Being pregnant makes your skin more sensitive to sunlight, so you're more prone to sunburn and chloasma, those dark, blotchy spots that sometimes appear on the face. Apply a sunscreen with an SPF of 30 or higher (many brands now offer chemical-free formulas) and wear a hat and sunglasses. While no studies prove spending time in tanning beds can hurt your baby, the American Pregnancy Association recommends you avoid them while you're pregnant.
Frequent hand washing can protect you from infections such as Group B streptococcus, Fifth disease, cytomegalovirus, and chickenpox, all of which can cause birth defects and other severe complications for your baby. Ethyl alcohol-based hand sanitizers are a great option for those times when you can't get to a sink. "They protect users from most of the communicable infections," says Anjan Chaudhury, M.D., an Ob-Gyn at St. Elizabeth's Medical Center in Boston.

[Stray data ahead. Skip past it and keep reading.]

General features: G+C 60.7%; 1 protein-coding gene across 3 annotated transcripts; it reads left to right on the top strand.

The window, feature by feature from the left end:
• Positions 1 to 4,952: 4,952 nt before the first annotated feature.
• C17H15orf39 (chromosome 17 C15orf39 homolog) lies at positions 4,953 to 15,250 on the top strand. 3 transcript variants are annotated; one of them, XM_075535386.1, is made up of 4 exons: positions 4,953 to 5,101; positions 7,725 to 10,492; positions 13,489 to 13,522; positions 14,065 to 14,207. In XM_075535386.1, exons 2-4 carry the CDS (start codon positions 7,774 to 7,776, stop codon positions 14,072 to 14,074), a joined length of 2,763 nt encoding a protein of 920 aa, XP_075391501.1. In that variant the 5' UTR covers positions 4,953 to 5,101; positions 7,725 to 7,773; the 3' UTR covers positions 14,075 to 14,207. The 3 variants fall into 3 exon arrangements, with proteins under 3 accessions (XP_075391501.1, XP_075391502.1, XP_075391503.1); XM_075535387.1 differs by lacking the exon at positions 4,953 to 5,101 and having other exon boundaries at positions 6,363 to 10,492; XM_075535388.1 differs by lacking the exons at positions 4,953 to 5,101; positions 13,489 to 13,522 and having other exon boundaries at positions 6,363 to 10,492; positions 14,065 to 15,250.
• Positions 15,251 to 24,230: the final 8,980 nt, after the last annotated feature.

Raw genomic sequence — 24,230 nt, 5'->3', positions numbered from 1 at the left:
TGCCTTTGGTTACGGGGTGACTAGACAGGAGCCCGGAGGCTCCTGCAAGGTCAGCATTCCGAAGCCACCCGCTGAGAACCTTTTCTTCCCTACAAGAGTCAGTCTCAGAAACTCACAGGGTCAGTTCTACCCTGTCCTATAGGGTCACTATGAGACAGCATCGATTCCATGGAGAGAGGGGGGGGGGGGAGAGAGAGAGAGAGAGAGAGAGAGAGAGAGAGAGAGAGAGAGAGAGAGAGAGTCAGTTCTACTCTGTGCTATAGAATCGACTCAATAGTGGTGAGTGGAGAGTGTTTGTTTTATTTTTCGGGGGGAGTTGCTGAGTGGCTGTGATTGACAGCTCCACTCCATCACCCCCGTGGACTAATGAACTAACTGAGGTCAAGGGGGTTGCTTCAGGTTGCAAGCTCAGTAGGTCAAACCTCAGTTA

Go ahead: book that flight, but take some precautions. The Mayo Clinic say mid-pregnancy (14 to 28 weeks) is usually the best time to fly—by this time you're probably over morning sickness, and the risk of miscarriage or early delivery is low. Still, check with your doctor about any travel plans, and make sure the airline has no restrictions for pregnant women. On the plane, drink plenty of water to stay hydrated, and get up and walk around every half hour to reduce the risk of blood clots. An aisle seat will give you more room and make trips to the bathroom easier.
In the car, continue to wear a safety belt. According to the National Highway Traffic Safety Administration, the shoulder portion of the restraint should be positioned over the collar bone. The lap portion should be placed under the abdomen as low as possible on the hips and across the upper thighs, never above the abdomen. Also, pregnant women should sit as far from the air bag as possible.